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EXPLORE YOUR OPTIONS: A former TAFE NSW Tertiary Preparation Certificate student has urged school leavers unhappy with their ATAR to consider going "back to school" at TAFE NSW.
A former Young HSC student forced to abandon his studies due to a battle with mental health has urged last year’s local HSC students “not to despair” if they didn’t get the ATAR they wished for.
Ashton Stewart, now 20, vividly recalls his own struggle to complete the HSC, and said a unique TAFE NSW course, which arms graduates with an ATAR equivalent, helped put his schooling and career back on track.
First afflicted by acute depression while in Year 10 at Young High School, Mr Stewart attempted to complete Year 11 three times before abandoning his studies each time.
“I just couldn’t bring myself to go to school,” he said. “There was a solid year where I could hardly leave my bed; I wouldn’t shower and I barely ate. In that state, the prospect of going to school was just too overwhelming.”
Just when he thought the HSC would be forever out of reach, Mr Stewart learned of two TAFE NSW courses – a Certificate III in Pathways to Further Study and Certificate IV in Tertiary Preparation (TPC) – and decided to enrol at TAFE NSW Young.
The courses were a lifeline, and Mr Stewart thrived in the more independent, adult learning environment.
“The courses went for four days a week, four hours a day and it was a lot more manageable,” Mr Stewart said. “The teachers were so helpful. Even when you were doing assignments during school holidays, you could contact them and they would get straight back to you.”
Mr Stewart achieved an ATAR equivalent of close to 90, and soon after completed a Certificate III in Business Administration through TAFE Digital.
He is now enrolled in a Certificate IV in Accounting and Bookkeeping and plans to tackle the diploma upon graduating, with plans for a career in accounting.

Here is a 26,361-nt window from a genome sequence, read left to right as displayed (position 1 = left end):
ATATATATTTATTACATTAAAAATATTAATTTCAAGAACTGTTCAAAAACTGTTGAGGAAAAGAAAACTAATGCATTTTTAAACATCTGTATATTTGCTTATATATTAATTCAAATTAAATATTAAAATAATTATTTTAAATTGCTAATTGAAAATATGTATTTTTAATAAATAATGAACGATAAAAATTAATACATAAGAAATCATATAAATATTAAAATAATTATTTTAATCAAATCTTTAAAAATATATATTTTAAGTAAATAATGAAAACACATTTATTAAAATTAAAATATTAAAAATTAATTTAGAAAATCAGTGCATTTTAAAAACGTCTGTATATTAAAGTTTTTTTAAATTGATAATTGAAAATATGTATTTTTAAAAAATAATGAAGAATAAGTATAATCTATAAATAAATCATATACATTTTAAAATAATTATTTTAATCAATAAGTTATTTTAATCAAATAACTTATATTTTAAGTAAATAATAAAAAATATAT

He is also “earning while learning”, with a part time job in business administration at South Coast Hearing Solutions.
Mr Stewart said he was now managing his depression through exercise and “positive self-talk”, and offered some sage advice to others struggling with the pressures of the HSC.
“You don’t need to do it the traditional way that everyone expects to get it done,” he said. “The TPC is far more suitable for many people who respond better to a more mature learning environment.”
TAFE NSW Young Head Teacher of Career Pathways Karen Ward said Tertiary Preparation students were an eclectic group but most often students who were not happy with their ATAR and wanted to re-sit the HSC, people who needed a Year 12 equivalent or current members of the workforce who wished to change career and gain entrance to university.
“It’s a great way for those who haven’t studied in a while to improve their confidence, research and writing skills and gain entry to higher education,” Ms Ward said.
“I always say ‘don’t panic’ to HSC students … TAFE NSW can equip you will the skills you need for the career you want.”
To find out more about studying a career pathways course at TAFE NSW, phone 13 16 01 or visit www.tafensw.edu.au.
Media contact: Daniel Johns, TAFE NSW Media and Communications – Business Partner, 6938 1441, mobile 0477 722 428.